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View Full Version : AR Platform is Becoming Most Common Firearm


bernieb90
01-28-2010, 9:55 AM
I was at the SHOT Show this past weekend, and WOW! it looks like the AR platform and other magazine-fed semiautomatic rifles are becoming one of the most if the not the most common firearm types in usage anywhere. Every major manufacturer now makes an AR variant. Even Ruger which I consider one of the most conservative of American companies when it comes to tactical firarms has one now. The number of offerings intended for everything from tactical use to big game hunting is mind boggling.

So now in a post Heller world it would seem that any ban on such firearms would be nearly impossible on a Federal level unless Heller is overturned. Even if if it were I would guess there would be enough ARs out there to keep the supplies strong for years.

Due to the vast quanitiy of new manufacturers producing ARs the number of OLLs is increasing at a rapid rate as well.

California seems to be fighting against a tidal wave of of OLLs, and is losing badly. Incorporation should allow us to have common firearms in the form in which they were designed. I can see the California Assault Weapon ban falling, but I sure hope it comes soon.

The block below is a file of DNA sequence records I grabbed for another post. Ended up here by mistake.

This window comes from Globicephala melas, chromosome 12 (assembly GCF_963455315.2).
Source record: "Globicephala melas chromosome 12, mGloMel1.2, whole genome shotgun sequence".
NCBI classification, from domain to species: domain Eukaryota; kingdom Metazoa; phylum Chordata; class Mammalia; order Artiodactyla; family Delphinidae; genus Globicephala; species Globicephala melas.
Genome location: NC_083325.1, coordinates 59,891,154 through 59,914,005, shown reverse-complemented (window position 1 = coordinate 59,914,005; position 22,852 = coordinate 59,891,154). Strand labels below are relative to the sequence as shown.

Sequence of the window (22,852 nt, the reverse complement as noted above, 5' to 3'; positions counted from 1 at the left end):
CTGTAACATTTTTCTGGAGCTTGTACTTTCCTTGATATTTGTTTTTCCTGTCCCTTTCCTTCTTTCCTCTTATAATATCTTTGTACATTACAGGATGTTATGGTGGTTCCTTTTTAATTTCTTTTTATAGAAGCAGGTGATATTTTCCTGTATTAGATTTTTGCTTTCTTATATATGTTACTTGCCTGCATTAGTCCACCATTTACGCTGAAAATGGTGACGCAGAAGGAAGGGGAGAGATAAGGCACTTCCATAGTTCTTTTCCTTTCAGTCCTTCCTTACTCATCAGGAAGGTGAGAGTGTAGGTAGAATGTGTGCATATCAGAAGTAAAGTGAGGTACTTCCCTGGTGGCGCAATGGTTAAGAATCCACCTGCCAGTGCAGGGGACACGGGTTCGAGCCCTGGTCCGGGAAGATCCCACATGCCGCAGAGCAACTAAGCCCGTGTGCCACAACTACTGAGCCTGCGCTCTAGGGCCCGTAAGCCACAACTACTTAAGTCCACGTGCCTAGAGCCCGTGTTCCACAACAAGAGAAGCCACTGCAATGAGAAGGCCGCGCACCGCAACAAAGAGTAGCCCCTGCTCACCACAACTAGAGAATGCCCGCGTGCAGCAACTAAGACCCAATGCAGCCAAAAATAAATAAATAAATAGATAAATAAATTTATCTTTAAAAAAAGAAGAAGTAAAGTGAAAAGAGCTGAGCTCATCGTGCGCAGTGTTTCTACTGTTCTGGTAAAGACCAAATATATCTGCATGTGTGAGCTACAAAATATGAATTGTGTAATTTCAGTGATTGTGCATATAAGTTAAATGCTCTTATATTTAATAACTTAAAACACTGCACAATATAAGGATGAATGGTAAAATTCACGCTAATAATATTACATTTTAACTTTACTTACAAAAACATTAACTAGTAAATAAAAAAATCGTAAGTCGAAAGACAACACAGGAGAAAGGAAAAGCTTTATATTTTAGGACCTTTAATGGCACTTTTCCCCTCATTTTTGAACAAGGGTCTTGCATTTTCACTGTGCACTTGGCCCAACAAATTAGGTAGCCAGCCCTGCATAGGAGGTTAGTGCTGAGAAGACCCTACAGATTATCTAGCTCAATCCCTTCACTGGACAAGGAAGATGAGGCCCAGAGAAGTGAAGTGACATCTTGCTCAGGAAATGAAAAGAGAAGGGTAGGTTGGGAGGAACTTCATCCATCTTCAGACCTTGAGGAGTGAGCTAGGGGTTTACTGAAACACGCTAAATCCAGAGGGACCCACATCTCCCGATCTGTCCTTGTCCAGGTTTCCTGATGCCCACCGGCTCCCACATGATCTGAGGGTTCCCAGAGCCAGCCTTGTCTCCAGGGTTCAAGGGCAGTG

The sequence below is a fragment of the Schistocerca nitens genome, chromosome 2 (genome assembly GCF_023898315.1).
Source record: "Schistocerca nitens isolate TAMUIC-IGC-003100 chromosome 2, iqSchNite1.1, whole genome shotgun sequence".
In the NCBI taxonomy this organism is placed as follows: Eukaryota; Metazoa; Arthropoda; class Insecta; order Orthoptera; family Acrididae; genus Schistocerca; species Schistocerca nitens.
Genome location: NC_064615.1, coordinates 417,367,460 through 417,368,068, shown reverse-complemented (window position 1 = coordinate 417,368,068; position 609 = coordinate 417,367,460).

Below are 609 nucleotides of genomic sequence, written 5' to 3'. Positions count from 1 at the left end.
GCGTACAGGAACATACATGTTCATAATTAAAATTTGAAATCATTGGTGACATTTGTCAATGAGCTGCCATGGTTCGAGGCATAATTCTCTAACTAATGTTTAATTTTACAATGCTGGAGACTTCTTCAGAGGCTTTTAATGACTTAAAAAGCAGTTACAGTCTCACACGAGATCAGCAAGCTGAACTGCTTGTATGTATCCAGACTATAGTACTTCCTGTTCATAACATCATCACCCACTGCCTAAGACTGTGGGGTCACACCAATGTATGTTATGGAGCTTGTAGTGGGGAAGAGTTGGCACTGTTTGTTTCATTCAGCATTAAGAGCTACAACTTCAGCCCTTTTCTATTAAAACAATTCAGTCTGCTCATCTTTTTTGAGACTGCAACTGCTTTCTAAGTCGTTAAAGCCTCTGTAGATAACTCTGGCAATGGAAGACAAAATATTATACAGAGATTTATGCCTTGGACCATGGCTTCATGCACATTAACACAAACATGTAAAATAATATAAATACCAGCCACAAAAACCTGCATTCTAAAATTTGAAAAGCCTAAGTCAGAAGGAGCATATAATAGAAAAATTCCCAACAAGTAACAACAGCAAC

wildhawker
01-28-2010, 10:47 AM
Justices Kennedy and Thomas agreed with you in 1994 (http://www.law.cornell.edu/supct/html/92-1441.ZO.html).

Imagine how much "commoner" they are in so many variants today.

ETA: see my notes on categoricalism from Nick Johnson's presentation at SCU's recent Law Review Symposium (http://www.calguns.net/calgunforum/showthread.php?t=262425).

bwiese
01-28-2010, 10:53 AM
There are somewhere over 200+K new AR-pattern rifles in CA since end of 2005.

There are more off-list non-AW AR-pattern rifles than there are AR-pattern
registered AWs (both Roberti-Roos and SB23 period registrations plus "catch-up", judicially ordered and LEO registrations).

These rifles differ only from the national pattern in a trivial feature or two - mag latch, grip, or stock.

In particular the MonsterMan/SolarTactical- gripped rifle or the U15 or ExileMachine stocked rifles have identical caliber, "firepower", etc. and differ only in trivial ergonomics.

quick draw mcgraw
01-28-2010, 11:06 AM
[QUOTE=bwiese;3714643]There are somewhere over 200+K new AR-pattern rifles in CA since end of 2005.


Wow!! That's great! I thought the number was around 60,000, but apparently the figures I have seen are very dated.

Bill-

Is it possible to give us noobs and semi-noobs a brief synopsis in lay terms of the current McDonald/NRA hearing, incorporation, etc. and how they relate to the possibility of us Californians being able to toss our Bullet Buttons and run hi-cap magazines while keeping all of our "evil features" at some point in the (hopefully near) future?

Thanks - Todd

bwiese
01-28-2010, 11:37 AM
Todd...



There are somewhere over 200+K new AR-pattern rifles in CA since end of 2005.

Wow!! That's great! I thought the number was around 60,000, but apparently the figures I have seen are very dated.

Yes, VERY.